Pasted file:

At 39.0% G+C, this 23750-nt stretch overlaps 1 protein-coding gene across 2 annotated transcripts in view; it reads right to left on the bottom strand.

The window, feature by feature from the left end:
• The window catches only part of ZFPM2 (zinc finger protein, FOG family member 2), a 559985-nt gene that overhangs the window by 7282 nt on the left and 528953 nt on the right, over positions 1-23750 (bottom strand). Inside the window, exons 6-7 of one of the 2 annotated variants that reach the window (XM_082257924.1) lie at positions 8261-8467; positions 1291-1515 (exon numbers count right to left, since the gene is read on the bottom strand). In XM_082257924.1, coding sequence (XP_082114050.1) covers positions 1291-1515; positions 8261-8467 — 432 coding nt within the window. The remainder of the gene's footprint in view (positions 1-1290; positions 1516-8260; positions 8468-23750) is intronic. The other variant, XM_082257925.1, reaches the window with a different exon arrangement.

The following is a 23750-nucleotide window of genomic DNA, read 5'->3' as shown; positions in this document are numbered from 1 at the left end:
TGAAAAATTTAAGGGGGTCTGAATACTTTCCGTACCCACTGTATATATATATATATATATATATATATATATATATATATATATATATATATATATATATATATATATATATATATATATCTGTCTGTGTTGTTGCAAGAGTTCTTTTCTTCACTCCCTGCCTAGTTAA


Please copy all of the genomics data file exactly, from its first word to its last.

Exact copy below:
At 39.0% G+C, this 23750-nt stretch overlaps 1 protein-coding gene across 2 annotated transcripts in view; it reads right to left on the bottom strand.

The window, feature by feature from the left end:
• The window catches only part of ZFPM2 (zinc finger protein, FOG family member 2), a 559985-nt gene that overhangs the window by 7282 nt on the left and 528953 nt on the right, over positions 1-23750 (bottom strand). Inside the window, exons 6-7 of one of the 2 annotated variants that reach the window (XM_082257924.1) lie at positions 8261-8467; positions 1291-1515 (exon numbers count right to left, since the gene is read on the bottom strand). In XM_082257924.1, coding sequence (XP_082114050.1) covers positions 1291-1515; positions 8261-8467 — 432 coding nt within the window. The remainder of the gene's footprint in view (positions 1-1290; positions 1516-8260; positions 8468-23750) is intronic. The other variant, XM_082257925.1, reaches the window with a different exon arrangement.

The following is a 23750-nucleotide window of genomic DNA, read 5'->3' as shown; positions in this document are numbered from 1 at the left end:
TGAAAAATTTAAGGGGGTCTGAATACTTTCCGTACCCACTGTATATATATATATATATATATATATATATATATATATATATATATATATATATATATATATATATATATATATATATATCTGTCTGTGTTGTTGCAAGAGTTCTTTTCTTCACTCCCTGCCTAGTTAA